Home Sweet Home

Many people move into new homes during the summer, just as hot weather is driving electric bills higher. But there are ways for owners and renters to make their new homes more efficient with electricity and natural gas.

Moving during the summer allows families to settle in before school starts. That’s one reason why home sales tend to peak in June and July, which is a prime time for moving and home improvement projects for homeowners who are either buying or selling.

Here are some easy ways to make your new or pre-owned home more energy efficient:

Lighting

One easy upgrade is lighting, which can account for between 8 and 11 percent of your electric bill.

“If you buy a new home, you should switch out your bulbs within the first couple of months,” said Francisco Castro, Manager of Residential Energy Efficiency Programs and Services.

UniSource Energy Services offers discounts on LED bulbs through participating retailers in its electric service territories. Search for participating retailers near you. 

Replacing traditional bulbs with LEDs can lower your bill dramatically. LEDs use up to 90 percent less energy and last up to 25 times longer than regular incandescent bulbs.

If you don’t want to change out all of your bulbs, you should focus on upgrading the bulbs in the rooms that you use the most, such as the kitchen and living room. New bulbs may not be necessary in other areas, such as closets.

Appliances

Many homes also need new appliances, such as refrigerators, dishwashers and clothes dryers.

When shopping, look for the logo for ENERGY STAR®, a federal program that helps individuals and businesses save money and improve energy efficiency. For both gas and electric clothes dryers, ENERGY STAR® models use sensors to stop the drying cycle when the load is dry, saving on energy.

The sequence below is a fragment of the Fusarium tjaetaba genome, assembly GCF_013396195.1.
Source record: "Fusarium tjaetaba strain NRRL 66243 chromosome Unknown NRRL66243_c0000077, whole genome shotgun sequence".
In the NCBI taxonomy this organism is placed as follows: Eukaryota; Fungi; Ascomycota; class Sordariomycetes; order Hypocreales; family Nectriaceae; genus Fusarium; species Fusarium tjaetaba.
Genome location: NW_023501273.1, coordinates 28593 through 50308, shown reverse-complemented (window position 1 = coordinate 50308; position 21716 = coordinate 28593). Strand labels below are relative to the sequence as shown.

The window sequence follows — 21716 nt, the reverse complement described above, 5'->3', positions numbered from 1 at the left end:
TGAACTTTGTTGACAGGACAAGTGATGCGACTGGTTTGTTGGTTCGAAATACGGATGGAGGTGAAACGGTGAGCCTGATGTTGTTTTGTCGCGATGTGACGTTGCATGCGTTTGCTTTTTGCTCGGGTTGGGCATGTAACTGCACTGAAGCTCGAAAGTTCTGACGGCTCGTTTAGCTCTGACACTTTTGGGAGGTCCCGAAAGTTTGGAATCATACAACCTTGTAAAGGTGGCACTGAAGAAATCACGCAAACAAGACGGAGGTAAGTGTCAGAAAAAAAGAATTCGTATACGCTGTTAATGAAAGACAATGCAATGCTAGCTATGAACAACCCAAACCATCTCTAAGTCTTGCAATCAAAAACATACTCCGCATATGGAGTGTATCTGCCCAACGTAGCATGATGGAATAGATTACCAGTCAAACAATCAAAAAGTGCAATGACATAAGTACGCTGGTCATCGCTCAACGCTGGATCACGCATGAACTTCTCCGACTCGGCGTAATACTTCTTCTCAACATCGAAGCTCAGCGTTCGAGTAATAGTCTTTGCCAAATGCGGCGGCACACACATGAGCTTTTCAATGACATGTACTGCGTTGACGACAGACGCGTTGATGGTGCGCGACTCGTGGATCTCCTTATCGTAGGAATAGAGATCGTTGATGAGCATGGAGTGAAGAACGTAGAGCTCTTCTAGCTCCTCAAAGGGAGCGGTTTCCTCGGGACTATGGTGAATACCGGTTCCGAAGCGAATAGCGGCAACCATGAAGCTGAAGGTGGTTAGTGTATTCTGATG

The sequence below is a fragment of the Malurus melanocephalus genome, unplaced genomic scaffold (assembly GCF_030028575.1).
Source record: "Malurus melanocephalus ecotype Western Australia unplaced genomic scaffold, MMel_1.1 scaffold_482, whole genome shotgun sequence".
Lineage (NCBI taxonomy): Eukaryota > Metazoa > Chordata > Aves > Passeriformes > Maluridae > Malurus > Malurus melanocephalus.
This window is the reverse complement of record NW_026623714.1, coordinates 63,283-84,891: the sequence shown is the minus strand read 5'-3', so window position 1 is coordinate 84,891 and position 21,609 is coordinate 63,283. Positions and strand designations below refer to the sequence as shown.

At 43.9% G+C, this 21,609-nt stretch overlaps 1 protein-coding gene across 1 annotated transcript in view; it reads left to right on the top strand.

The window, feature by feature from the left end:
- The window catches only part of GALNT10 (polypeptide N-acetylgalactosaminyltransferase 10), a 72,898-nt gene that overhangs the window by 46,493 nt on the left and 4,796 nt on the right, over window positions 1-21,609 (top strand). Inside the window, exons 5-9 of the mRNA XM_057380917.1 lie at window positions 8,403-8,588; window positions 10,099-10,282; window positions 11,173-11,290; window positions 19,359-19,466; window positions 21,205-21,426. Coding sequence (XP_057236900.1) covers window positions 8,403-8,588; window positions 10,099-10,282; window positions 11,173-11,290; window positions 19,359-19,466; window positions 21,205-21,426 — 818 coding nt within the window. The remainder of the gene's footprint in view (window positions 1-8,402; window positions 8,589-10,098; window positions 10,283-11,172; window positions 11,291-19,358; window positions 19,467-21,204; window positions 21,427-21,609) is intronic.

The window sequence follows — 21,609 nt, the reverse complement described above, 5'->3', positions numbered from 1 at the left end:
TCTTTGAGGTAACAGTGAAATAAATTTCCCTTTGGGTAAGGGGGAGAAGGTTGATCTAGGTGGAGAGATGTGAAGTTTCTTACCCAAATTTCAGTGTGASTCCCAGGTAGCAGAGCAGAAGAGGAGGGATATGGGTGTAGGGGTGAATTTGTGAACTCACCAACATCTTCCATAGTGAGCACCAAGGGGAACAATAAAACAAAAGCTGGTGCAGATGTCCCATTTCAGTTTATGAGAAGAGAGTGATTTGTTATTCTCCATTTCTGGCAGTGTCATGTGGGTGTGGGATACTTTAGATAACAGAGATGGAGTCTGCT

While certified products might have a higher price tag, you can save between 9 and 25 percent on energy costs in the long run.

Air conditioners and heaters

Because cooling accounts for the largest share of summertime energy costs, new homeowners should make sure their air conditioners are working properly. Owners should get a tune-up, change filters regularly and make sure that the refrigerant is correctly recharged.  “Improperly charged AC units have shorter life expectancies,” Castro said.

Before winter, a qualified technician should conduct an annual tune-up on gas furnaces. Just like air conditioners, filters need to be checked and replaced regularly to ensure air flow and efficient use.

Water heaters

Water heating is the second largest expense in your home, according to the U.S. Energy Department’s website. There are steps you can take to save money on gas or electricity, depending on the type of water heater.

Homeowners should check for leaky faucets, which can cause the heater to keep cycling and use more gas or electricity, said Martin Anaya, UES Gas Director.

In addition to preserving water, low-flow aerators on faucets and shower heads can help reduce water heating and, as a result, gas and electric costs.

Shade

Another way to keep the house cool is to create shade. Homeowners should focus on adding shades, awnings or low-emissivity windows to their west and south-facing windows.

Planting shade trees is a natural long-term solution. UES’ Trees for You program offers rebates to UES electric customers for the purchase of two qualified desert-adapted trees.  Learn more about the Trees for You program.